Campylobacter coli

  • General information

    • the following information is not yet verified
      Family: Campylobacteriaceae

      Natural habitats
      In the intestinal tract of animals.

      Man is infected by direct contact with infected animals or by consumption of contaminated water or food, especially chicken and sometimes raw milk

      Clinical significance
      C. jejuni and C. coli continue to be the most common Campylobacter species associated with diarrheal illness and produce clinically indistinguishable infections.

      In patients with gastroenteritis caused by C. jejuni / C. coli, patients symptoms range from none to severe, including fever, abdominal cramping, and diarrhea (with or without blood/fecal white cells), that lasts several days to more than one week.

      Symptomatic infections
      are usually self-limited, but relapses may occur in 5 to 10% of untreated patients.

      Campylobacter infections may mimic acute appendicitis and result in unnecessary surgery.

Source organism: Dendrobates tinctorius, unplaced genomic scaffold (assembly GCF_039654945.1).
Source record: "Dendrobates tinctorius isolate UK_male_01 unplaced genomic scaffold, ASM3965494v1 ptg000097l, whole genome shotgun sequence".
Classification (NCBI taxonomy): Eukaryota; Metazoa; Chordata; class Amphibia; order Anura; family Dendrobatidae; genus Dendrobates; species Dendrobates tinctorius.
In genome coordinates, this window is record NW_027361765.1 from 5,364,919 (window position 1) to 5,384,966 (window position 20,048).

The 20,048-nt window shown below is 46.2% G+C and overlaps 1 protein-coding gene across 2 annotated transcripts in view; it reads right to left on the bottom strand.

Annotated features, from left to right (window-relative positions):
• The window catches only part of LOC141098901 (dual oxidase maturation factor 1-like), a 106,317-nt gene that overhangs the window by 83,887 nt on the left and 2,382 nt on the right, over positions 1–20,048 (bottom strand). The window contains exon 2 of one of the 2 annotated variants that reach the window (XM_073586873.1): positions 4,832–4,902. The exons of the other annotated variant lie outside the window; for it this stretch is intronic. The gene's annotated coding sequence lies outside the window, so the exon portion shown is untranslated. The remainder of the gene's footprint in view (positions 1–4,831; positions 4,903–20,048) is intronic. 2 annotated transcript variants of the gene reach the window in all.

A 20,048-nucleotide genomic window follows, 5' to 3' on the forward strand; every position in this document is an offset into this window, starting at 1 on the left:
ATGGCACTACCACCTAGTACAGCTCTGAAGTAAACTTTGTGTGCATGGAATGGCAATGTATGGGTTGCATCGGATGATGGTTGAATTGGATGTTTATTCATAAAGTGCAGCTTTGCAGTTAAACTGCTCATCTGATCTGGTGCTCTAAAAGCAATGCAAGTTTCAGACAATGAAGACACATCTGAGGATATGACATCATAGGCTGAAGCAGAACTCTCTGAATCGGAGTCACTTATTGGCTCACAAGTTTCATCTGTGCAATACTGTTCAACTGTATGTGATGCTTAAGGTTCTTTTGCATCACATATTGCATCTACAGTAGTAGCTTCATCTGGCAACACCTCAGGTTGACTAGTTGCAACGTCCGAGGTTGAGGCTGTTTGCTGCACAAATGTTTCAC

The most common condition is enteritis, a large number of patients followed by acute colitis (enterocolitis).

      Campylobacter infections may occur as acute appendicitis, which is sometimes unnecessary surgery.

      Guillain-Barré syndrome,
      and reactive arthritis may be the result of a Campylobacter infection.

  • Gram stain

    • the following information is not yet verified
      Gram negative curved, S-shaped, or spiral rods,

      0.2-0.9 x 0.5-5 µm

      Rods may form spherical or coccoid bodies in old cultures or cultures exposed to air for prolonged periods.

  • Culture characteristics

    • the following information is not yet verified


      Grayish, round, 1-2 mm in diameter, raised, convex, smooth and glistening colonies.

      Usually nonhemolytic.

  • Characteristics

  • References

    • James Versalovic et al.(2011) Manual of Clinical Microbiology 10th Edition

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